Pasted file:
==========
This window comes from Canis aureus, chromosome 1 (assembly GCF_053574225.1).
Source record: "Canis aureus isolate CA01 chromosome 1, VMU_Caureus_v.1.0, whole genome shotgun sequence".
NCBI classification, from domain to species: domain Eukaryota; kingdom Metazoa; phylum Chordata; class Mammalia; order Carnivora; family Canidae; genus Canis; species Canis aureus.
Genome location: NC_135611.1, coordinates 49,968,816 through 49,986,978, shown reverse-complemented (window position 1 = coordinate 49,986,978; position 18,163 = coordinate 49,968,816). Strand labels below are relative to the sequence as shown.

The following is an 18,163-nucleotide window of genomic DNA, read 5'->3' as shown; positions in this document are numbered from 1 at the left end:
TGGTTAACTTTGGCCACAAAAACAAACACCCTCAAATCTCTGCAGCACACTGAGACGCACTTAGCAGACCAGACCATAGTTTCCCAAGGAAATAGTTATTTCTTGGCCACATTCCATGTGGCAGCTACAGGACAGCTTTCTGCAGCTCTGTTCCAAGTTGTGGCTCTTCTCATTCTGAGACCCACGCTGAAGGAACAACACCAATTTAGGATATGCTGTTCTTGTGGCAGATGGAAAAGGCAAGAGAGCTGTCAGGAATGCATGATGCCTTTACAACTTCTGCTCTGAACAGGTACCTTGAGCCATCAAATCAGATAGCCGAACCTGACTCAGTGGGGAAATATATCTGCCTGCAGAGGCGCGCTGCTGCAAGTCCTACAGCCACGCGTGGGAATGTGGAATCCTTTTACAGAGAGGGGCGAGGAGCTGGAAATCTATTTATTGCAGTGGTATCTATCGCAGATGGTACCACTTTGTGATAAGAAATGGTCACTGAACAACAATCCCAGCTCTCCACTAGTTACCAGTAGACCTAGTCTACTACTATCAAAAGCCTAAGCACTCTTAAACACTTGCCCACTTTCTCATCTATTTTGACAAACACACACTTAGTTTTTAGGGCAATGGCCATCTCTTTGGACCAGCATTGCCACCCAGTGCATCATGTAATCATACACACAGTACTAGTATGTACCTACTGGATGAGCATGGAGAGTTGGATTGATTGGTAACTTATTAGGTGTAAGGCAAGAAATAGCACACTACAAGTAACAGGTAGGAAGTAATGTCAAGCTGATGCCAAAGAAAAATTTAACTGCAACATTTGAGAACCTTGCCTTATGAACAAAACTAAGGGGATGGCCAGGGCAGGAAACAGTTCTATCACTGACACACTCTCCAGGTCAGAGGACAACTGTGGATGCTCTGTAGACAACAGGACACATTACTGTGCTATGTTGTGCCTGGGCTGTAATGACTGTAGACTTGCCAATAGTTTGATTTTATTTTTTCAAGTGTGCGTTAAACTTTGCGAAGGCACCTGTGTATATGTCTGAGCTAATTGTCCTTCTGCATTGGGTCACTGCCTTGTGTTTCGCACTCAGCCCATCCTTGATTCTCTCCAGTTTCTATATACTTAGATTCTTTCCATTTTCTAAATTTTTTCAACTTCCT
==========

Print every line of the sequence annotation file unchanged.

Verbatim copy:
This window comes from Canis aureus, chromosome 1 (assembly GCF_053574225.1).
Source record: "Canis aureus isolate CA01 chromosome 1, VMU_Caureus_v.1.0, whole genome shotgun sequence".
NCBI classification, from domain to species: domain Eukaryota; kingdom Metazoa; phylum Chordata; class Mammalia; order Carnivora; family Canidae; genus Canis; species Canis aureus.
Genome location: NC_135611.1, coordinates 49,968,816 through 49,986,978, shown reverse-complemented (window position 1 = coordinate 49,986,978; position 18,163 = coordinate 49,968,816). Strand labels below are relative to the sequence as shown.

The following is an 18,163-nucleotide window of genomic DNA, read 5'->3' as shown; positions in this document are numbered from 1 at the left end:
TGGTTAACTTTGGCCACAAAAACAAACACCCTCAAATCTCTGCAGCACACTGAGACGCACTTAGCAGACCAGACCATAGTTTCCCAAGGAAATAGTTATTTCTTGGCCACATTCCATGTGGCAGCTACAGGACAGCTTTCTGCAGCTCTGTTCCAAGTTGTGGCTCTTCTCATTCTGAGACCCACGCTGAAGGAACAACACCAATTTAGGATATGCTGTTCTTGTGGCAGATGGAAAAGGCAAGAGAGCTGTCAGGAATGCATGATGCCTTTACAACTTCTGCTCTGAACAGGTACCTTGAGCCATCAAATCAGATAGCCGAACCTGACTCAGTGGGGAAATATATCTGCCTGCAGAGGCGCGCTGCTGCAAGTCCTACAGCCACGCGTGGGAATGTGGAATCCTTTTACAGAGAGGGGCGAGGAGCTGGAAATCTATTTATTGCAGTGGTATCTATCGCAGATGGTACCACTTTGTGATAAGAAATGGTCACTGAACAACAATCCCAGCTCTCCACTAGTTACCAGTAGACCTAGTCTACTACTATCAAAAGCCTAAGCACTCTTAAACACTTGCCCACTTTCTCATCTATTTTGACAAACACACACTTAGTTTTTAGGGCAATGGCCATCTCTTTGGACCAGCATTGCCACCCAGTGCATCATGTAATCATACACACAGTACTAGTATGTACCTACTGGATGAGCATGGAGAGTTGGATTGATTGGTAACTTATTAGGTGTAAGGCAAGAAATAGCACACTACAAGTAACAGGTAGGAAGTAATGTCAAGCTGATGCCAAAGAAAAATTTAACTGCAACATTTGAGAACCTTGCCTTATGAACAAAACTAAGGGGATGGCCAGGGCAGGAAACAGTTCTATCACTGACACACTCTCCAGGTCAGAGGACAACTGTGGATGCTCTGTAGACAACAGGACACATTACTGTGCTATGTTGTGCCTGGGCTGTAATGACTGTAGACTTGCCAATAGTTTGATTTTATTTTTTCAAGTGTGCGTTAAACTTTGCGAAGGCACCTGTGTATATGTCTGAGCTAATTGTCCTTCTGCATTGGGTCACTGCCTTGTGTTTCGCACTCAGCCCATCCTTGATTCTCTCCAGTTTCTATATACTTAGATTCTTTCCATTTTCTAAATTTTTTCAACTTCCT